When one talks to Fabrice Calmels, a veteran principal dancer at Chicago’s Joffrey Ballet, it’s hard to believe he was ever anything but completely confident in his dancing ability.
But for 6-foot-6 Calmels, who this month was officially named the world’s tallest professional ballet dancer by the Guinness Book of World Records, rejection was the rule rather than the exception when he was first starting out in France.(Story continues below.)
Calmels and April Daly dance in "Bells" at the Joffrey.
It was “a nightmare,” Calmels, 34, recently told The Huffington Post, recalling the early days of his professional career.
Though he had primarily started dancing at the age of 4 because his younger sister was also taking lessons, it wasn’t long before he realized he had a lot of potential.
At the age of 11, Calmels got serious. He left home, went into boarding school and began training at the prestigious Paris Opera Ballet School.
He also began growing -- and growing and growing. And when it came time to look for professional opportunities, companies -- many of which adhere to height restrictions for their dancers -- dismissed him, simply, as too tall.
“I knew I had the technique and could do a lot of things principal dancers could do and I wanted my chance,” Calmels said. “But everyone was like, ‘You know, I think you’re really tall. I don’t think you’ll ever have a career. I think you should be doing something else from ballet.’ And when you’re young, that really f***s with you. You think, ‘Maybe they’re right and maybe I’m being completely stubborn doing this.’
“There were so many times I wondered what the hell I was doing.”
Calmels dances in Lar Lubovitch's "Othello."
His struggles led him to the U.S., where companies are more open to taller dancers. He danced with companies including the Pennsylvania Ballet and Boston Ballet before he was invited by Joffrey co-founder Gerald Arpino to come and join the Chicago company in 2002.
It wasn't long with the Joffrey before Calmels says the anxieties he had about his height and career choice started to melt away. Getting principal roles such as “Apollo,” at the age of 23, helped give him the confidence he was lacking and the audiences took note.
Today, Calmels is one of the Joffrey’s most recognizable dancers, and the handsome performer -- who, yes, also models on the side -- has earned a massive social media following, including more 35,000 followers on Instagram and more than 20,000 likes on his Facebook page. Earlier this year, he had a stint as a guest judge on Fox’s “So You Think You Can Dance.”
Because the dedicated dancer spends a lot of time training -- and has spent much of his life living away from his family -- he says he “lives a very lonely life." However, he says his fans and supporters serve as “a big giant family." In return, he interacts with his followers, favoriting tweets and responding to comments as much as possible.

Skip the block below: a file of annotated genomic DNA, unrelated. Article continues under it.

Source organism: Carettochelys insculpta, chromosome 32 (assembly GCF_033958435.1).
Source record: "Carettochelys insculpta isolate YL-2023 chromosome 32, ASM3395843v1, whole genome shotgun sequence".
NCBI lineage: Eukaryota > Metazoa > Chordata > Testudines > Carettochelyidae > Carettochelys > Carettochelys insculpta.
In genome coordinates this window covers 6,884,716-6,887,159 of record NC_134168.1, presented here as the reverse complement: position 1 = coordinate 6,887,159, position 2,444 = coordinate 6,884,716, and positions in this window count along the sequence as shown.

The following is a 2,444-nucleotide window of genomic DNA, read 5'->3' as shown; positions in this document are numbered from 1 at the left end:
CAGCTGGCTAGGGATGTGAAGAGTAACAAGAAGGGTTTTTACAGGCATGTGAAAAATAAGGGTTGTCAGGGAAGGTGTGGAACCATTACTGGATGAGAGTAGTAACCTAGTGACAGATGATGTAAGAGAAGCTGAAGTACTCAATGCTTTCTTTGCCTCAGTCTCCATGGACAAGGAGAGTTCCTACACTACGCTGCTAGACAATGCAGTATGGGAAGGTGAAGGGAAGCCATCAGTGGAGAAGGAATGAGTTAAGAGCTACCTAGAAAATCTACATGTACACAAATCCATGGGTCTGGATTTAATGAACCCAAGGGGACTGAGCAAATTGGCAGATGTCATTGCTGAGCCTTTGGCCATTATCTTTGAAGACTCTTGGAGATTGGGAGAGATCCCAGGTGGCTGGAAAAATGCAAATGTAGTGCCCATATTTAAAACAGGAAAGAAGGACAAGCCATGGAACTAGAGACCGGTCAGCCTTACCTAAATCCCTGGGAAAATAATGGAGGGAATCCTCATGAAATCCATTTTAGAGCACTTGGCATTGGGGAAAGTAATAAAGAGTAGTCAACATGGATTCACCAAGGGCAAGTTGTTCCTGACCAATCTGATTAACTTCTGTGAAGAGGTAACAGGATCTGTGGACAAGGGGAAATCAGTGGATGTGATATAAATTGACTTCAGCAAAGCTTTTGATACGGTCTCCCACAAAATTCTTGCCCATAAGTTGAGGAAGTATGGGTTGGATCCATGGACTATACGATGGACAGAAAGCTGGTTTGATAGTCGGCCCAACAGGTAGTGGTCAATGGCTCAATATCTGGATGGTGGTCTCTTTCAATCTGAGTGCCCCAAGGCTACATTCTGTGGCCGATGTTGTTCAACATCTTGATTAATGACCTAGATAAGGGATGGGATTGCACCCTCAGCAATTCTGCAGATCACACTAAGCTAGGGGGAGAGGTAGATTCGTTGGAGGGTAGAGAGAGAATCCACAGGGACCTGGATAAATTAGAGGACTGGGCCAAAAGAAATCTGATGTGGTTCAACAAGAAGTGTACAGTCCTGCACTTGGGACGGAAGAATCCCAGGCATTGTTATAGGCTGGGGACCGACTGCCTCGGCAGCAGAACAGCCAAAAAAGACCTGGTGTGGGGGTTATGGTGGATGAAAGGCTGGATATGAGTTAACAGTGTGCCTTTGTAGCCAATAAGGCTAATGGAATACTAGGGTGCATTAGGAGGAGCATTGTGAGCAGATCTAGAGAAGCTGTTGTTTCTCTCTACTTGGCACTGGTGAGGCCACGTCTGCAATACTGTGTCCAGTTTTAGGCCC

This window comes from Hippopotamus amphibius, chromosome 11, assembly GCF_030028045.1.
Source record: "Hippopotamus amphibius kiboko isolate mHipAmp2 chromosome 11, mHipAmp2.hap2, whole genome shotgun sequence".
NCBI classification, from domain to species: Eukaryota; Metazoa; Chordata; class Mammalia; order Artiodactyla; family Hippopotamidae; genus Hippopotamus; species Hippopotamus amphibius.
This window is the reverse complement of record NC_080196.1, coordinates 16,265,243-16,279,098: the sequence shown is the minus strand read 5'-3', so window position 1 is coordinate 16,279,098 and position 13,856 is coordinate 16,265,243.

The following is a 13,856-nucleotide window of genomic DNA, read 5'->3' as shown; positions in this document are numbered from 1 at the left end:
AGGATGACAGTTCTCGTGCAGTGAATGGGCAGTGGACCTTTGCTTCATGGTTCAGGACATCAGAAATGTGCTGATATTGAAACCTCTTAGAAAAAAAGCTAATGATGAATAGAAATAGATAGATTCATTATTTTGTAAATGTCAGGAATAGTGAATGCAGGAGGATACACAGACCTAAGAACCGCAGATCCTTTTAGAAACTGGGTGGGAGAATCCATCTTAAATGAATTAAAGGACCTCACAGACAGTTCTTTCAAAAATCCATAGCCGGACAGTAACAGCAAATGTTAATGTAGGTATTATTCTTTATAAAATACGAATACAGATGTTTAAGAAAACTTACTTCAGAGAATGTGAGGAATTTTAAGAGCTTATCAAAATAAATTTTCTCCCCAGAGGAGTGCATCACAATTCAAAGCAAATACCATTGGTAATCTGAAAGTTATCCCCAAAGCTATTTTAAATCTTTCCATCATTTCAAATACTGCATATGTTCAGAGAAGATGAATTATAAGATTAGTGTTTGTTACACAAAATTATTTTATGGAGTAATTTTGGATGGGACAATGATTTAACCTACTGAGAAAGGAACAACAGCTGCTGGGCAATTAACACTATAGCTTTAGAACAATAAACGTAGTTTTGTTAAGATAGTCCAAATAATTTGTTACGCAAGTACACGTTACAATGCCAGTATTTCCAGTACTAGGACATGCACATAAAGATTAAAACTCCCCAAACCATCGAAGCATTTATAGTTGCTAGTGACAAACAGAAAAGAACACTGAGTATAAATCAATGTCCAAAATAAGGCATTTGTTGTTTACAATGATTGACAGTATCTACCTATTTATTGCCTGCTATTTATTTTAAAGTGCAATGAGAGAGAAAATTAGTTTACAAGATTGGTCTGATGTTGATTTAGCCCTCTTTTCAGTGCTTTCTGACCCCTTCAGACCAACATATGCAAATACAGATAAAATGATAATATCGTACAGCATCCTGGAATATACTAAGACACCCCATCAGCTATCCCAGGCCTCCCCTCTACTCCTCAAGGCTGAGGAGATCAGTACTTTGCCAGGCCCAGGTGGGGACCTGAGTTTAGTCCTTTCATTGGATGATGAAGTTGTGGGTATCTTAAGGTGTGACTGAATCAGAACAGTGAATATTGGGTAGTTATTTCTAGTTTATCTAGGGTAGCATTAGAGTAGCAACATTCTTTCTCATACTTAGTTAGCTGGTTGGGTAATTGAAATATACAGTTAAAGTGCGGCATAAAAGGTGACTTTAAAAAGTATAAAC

He also makes it a point to pursue hobbies outside of dancing, including playing many musical instruments and drawing cartoons, something he’s been doing for many years.
“I think life is a gift and you have to try your best at it,” Calmels said. “Every time I’m curious about something, I will try it as much as possible to do my best at it.”
Despite all the early obstacles he faced early on, Calmels says he isn’t surprised by his success; he said he's been visualizing it since he was young, writing about what being a prominent dancer would look like in his personal journal. His journey has him convinced that the power of self-actualization is real.
“I realized about my life that no one creates your own path and there’s no perfect formula for life. You create your own life,” he explained. “There was so much pain with the [early] rejection, but those rejections made me who I am today. The path that I took was made because of those people who didn’t believe in me. I appreciate the fact that they led me to where I am today.”
Calmels dances in "La Bayadere."
Beyond his own success, he also hopes to serve as an inspiration for other tall aspiring ballet dancers who want to shake up the old guard of the classic art form -- and he and other tall dancers are already making some progress achieving just that.
“I feel a responsibility to change things because it’s a problem not only for me but for many others,” he said. “These rules are so outdated. I think when you’re in the year 2014, things do need to change.”
Calmels will dance in the Joffrey Ballet’s “The Nutcracker” running Dec. 5-28 at the Auditorium Theatre, 50 Congress Parkway, in Chicago.